In this test three 1985 Oldsmobile 98's having electronically controlled, fuel injected, 3.8 liter, six cylinder engines were driven on a commercial, unleaded, 87 octane reference fuel having a detergent concentration of about 32 ppm by weight of the fuel. The detergent, which is a multipurpose additive, in this gasoline was an aliphatic tertiary amine having one long straight chain of from 12 to 20 carbon atoms and two short chain alkyl groups of from 1 to 3 carbon atoms.

The vehicles were driven for approximately 3500 miles under the following driving cycle: 0.5 hours city-type driving, 0.5 hour engine off, 0.5 hour highway driving, 0.5 hour engine off. Driveability on all four vehicles became poor to very poor. The vehicles then were driven for 300 miles with a commercial premium grade 92 octane unleaded fuel containing 2.5 times the detergent used in the above reference fuel. Driveability remained unchanged. The data in Table I below show that there was still a marked reduction in fuel flow indicating that a high level of deposit was unaffected by the detergent even at the high treat rate. The percent fuel flow reduction was determined by measuring the volume of a mineral spirit that flowed through the injector under predetermined standardized conditions, including fuel pressure, pulse width and duty cycle. The percent reduction is calculated using the formula: ##EQU2## where Vclean and Vdirty are the measured volumes of mineral spirit passed through the clean and dirty fuel injectors.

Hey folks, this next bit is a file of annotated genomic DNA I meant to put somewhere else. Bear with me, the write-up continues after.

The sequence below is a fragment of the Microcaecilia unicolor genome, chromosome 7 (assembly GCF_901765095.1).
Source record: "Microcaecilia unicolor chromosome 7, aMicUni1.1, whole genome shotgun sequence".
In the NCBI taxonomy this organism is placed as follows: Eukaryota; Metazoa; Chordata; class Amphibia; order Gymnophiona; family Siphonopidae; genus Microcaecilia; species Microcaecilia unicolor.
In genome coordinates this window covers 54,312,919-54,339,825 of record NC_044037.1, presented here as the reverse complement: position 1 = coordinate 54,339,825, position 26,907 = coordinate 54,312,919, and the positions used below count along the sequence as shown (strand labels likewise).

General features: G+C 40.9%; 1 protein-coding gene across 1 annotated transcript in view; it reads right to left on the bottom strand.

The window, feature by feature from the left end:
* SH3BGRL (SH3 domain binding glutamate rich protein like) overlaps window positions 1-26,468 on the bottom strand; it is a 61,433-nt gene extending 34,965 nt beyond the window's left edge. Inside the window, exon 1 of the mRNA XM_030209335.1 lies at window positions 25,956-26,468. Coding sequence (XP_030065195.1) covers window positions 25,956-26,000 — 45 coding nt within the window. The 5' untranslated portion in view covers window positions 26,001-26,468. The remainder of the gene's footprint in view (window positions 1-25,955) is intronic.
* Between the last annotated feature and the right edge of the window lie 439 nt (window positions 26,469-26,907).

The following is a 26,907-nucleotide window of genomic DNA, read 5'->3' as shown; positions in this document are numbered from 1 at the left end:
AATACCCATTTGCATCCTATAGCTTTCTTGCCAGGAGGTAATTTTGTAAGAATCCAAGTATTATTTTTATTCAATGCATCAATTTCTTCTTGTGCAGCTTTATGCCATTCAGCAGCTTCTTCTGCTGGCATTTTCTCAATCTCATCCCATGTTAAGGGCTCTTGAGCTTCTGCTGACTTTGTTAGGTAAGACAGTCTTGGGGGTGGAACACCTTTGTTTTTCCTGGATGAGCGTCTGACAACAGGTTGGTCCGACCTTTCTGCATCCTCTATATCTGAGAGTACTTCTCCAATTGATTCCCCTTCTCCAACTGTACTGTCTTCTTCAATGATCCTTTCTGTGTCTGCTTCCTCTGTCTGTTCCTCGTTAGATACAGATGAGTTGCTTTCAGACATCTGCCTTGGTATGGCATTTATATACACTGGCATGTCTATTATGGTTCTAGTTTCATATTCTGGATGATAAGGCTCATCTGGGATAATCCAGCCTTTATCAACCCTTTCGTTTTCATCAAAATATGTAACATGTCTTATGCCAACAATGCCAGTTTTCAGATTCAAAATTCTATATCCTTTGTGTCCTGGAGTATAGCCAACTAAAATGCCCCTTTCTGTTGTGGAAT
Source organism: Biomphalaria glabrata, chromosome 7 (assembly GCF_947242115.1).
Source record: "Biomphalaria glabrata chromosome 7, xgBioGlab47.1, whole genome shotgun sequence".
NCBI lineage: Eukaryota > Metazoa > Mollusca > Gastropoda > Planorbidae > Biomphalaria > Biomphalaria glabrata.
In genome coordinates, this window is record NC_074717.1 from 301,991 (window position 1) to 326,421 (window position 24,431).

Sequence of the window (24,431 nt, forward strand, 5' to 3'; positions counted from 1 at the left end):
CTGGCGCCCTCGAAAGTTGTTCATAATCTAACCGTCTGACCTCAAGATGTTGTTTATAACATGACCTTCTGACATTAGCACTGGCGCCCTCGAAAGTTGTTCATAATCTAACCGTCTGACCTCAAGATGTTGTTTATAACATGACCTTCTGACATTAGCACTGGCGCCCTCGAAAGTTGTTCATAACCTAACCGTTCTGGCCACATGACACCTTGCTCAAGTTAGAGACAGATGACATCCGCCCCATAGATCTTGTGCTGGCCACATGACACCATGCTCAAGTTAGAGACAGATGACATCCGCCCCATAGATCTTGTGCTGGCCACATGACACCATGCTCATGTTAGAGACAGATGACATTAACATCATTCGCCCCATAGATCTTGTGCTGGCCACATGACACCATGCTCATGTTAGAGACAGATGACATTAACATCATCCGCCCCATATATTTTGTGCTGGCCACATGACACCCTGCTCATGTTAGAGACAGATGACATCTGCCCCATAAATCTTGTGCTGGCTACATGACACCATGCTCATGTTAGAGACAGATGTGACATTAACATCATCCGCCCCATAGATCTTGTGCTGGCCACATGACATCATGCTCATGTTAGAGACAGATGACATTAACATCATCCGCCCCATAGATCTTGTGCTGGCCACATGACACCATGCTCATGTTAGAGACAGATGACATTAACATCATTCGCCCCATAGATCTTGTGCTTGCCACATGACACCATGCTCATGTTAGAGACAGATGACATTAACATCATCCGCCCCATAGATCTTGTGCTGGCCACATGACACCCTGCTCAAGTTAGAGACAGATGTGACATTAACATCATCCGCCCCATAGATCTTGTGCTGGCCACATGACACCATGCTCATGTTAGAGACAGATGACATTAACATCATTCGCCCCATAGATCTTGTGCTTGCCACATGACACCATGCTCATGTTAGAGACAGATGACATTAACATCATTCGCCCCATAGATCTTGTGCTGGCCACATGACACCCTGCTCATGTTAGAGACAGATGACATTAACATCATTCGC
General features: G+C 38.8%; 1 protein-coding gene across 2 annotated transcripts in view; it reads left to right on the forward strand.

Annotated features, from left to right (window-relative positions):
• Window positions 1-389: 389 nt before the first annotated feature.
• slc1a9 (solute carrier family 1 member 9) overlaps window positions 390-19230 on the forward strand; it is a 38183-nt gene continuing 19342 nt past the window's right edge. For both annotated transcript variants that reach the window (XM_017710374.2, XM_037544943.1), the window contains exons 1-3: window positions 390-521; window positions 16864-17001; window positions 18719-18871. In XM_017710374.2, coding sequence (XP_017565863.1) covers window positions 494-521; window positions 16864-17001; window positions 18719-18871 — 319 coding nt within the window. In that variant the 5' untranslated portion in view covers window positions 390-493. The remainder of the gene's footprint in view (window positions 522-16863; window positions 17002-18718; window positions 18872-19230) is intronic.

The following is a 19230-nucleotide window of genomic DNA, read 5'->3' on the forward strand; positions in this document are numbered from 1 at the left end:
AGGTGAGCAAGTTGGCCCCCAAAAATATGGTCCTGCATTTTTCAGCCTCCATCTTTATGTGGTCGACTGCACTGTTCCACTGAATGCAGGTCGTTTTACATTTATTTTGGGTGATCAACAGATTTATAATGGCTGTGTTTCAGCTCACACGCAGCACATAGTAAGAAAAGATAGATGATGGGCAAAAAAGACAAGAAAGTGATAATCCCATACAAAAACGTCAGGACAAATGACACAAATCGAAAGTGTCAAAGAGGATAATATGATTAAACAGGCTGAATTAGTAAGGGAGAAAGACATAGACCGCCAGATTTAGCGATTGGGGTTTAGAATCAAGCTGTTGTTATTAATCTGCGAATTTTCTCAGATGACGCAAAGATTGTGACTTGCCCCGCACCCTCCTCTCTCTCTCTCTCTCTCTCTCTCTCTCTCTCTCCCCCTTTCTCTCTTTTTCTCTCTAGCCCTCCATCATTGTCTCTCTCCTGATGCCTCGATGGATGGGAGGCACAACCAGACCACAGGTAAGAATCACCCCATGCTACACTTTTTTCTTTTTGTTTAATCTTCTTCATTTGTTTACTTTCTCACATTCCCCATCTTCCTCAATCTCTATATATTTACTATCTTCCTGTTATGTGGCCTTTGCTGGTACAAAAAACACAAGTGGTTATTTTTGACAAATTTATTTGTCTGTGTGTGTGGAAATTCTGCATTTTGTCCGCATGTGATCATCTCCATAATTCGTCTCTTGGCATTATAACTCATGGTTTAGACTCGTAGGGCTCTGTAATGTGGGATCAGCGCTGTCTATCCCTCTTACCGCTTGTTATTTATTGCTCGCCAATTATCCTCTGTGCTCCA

TABLE I______________________________________% FLOW REDUCTION THROUGH INJECTOR PORTSCyl #        1     2       3   4     5    6______________________________________Car A        11    12      35  30    7    10Car B         7     9      12  38    9    14Car C        22    11      28   4    11   10Typical       2     2       0   0    2     1New Injectors______________________________________

From Table I it can be seen that this conventional, known carburetor detergent was ineffective in removing deposits from injector ports and in fact permitted deposits to form.